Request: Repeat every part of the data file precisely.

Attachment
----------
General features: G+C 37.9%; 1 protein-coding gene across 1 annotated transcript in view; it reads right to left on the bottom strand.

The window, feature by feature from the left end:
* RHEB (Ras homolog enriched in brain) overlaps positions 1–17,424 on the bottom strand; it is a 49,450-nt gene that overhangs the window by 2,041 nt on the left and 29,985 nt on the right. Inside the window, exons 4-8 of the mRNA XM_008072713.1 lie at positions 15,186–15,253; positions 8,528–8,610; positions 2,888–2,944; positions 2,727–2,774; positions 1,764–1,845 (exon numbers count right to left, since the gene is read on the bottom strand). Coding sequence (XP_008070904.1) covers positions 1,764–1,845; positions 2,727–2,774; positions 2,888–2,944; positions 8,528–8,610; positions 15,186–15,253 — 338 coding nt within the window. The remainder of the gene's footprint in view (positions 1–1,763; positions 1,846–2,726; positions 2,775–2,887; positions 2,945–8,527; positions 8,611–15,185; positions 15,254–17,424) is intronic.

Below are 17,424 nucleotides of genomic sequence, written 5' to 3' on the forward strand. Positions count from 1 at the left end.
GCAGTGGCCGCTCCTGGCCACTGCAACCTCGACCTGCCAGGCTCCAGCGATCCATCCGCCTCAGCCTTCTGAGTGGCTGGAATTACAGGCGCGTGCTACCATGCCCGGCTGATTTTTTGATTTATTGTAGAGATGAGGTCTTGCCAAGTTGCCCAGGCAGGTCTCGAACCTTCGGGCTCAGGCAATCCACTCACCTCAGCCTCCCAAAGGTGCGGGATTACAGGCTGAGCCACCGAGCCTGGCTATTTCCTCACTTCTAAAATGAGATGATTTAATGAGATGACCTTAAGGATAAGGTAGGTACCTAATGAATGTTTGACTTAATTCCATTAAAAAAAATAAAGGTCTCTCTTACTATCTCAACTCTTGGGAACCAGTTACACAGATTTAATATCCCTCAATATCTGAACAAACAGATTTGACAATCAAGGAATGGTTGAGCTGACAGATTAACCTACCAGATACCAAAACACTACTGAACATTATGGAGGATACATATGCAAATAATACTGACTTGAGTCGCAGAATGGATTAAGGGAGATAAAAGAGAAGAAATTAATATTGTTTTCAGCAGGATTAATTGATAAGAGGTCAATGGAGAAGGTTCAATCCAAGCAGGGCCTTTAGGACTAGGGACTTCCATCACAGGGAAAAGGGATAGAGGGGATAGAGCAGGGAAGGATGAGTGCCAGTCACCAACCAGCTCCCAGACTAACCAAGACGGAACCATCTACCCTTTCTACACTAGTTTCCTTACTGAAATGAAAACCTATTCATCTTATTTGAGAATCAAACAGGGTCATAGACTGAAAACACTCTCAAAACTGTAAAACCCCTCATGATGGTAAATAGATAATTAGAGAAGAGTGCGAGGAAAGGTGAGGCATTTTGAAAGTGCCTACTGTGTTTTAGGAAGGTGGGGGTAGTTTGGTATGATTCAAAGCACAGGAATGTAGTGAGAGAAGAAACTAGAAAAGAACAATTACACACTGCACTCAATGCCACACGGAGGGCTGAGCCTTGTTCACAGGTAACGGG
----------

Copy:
General features: G+C 37.9%; 1 protein-coding gene across 1 annotated transcript in view; it reads right to left on the bottom strand.

The window, feature by feature from the left end:
* RHEB (Ras homolog enriched in brain) overlaps positions 1–17,424 on the bottom strand; it is a 49,450-nt gene that overhangs the window by 2,041 nt on the left and 29,985 nt on the right. Inside the window, exons 4-8 of the mRNA XM_008072713.1 lie at positions 15,186–15,253; positions 8,528–8,610; positions 2,888–2,944; positions 2,727–2,774; positions 1,764–1,845 (exon numbers count right to left, since the gene is read on the bottom strand). Coding sequence (XP_008070904.1) covers positions 1,764–1,845; positions 2,727–2,774; positions 2,888–2,944; positions 8,528–8,610; positions 15,186–15,253 — 338 coding nt within the window. The remainder of the gene's footprint in view (positions 1–1,763; positions 1,846–2,726; positions 2,775–2,887; positions 2,945–8,527; positions 8,611–15,185; positions 15,254–17,424) is intronic.

Below are 17,424 nucleotides of genomic sequence, written 5' to 3' on the forward strand. Positions count from 1 at the left end.
GCAGTGGCCGCTCCTGGCCACTGCAACCTCGACCTGCCAGGCTCCAGCGATCCATCCGCCTCAGCCTTCTGAGTGGCTGGAATTACAGGCGCGTGCTACCATGCCCGGCTGATTTTTTGATTTATTGTAGAGATGAGGTCTTGCCAAGTTGCCCAGGCAGGTCTCGAACCTTCGGGCTCAGGCAATCCACTCACCTCAGCCTCCCAAAGGTGCGGGATTACAGGCTGAGCCACCGAGCCTGGCTATTTCCTCACTTCTAAAATGAGATGATTTAATGAGATGACCTTAAGGATAAGGTAGGTACCTAATGAATGTTTGACTTAATTCCATTAAAAAAAATAAAGGTCTCTCTTACTATCTCAACTCTTGGGAACCAGTTACACAGATTTAATATCCCTCAATATCTGAACAAACAGATTTGACAATCAAGGAATGGTTGAGCTGACAGATTAACCTACCAGATACCAAAACACTACTGAACATTATGGAGGATACATATGCAAATAATACTGACTTGAGTCGCAGAATGGATTAAGGGAGATAAAAGAGAAGAAATTAATATTGTTTTCAGCAGGATTAATTGATAAGAGGTCAATGGAGAAGGTTCAATCCAAGCAGGGCCTTTAGGACTAGGGACTTCCATCACAGGGAAAAGGGATAGAGGGGATAGAGCAGGGAAGGATGAGTGCCAGTCACCAACCAGCTCCCAGACTAACCAAGACGGAACCATCTACCCTTTCTACACTAGTTTCCTTACTGAAATGAAAACCTATTCATCTTATTTGAGAATCAAACAGGGTCATAGACTGAAAACACTCTCAAAACTGTAAAACCCCTCATGATGGTAAATAGATAATTAGAGAAGAGTGCGAGGAAAGGTGAGGCATTTTGAAAGTGCCTACTGTGTTTTAGGAAGGTGGGGGTAGTTTGGTATGATTCAAAGCACAGGAATGTAGTGAGAGAAGAAACTAGAAAAGAACAATTACACACTGCACTCAATGCCACACGGAGGGCTGAGCCTTGTTCACAGGTAACGGG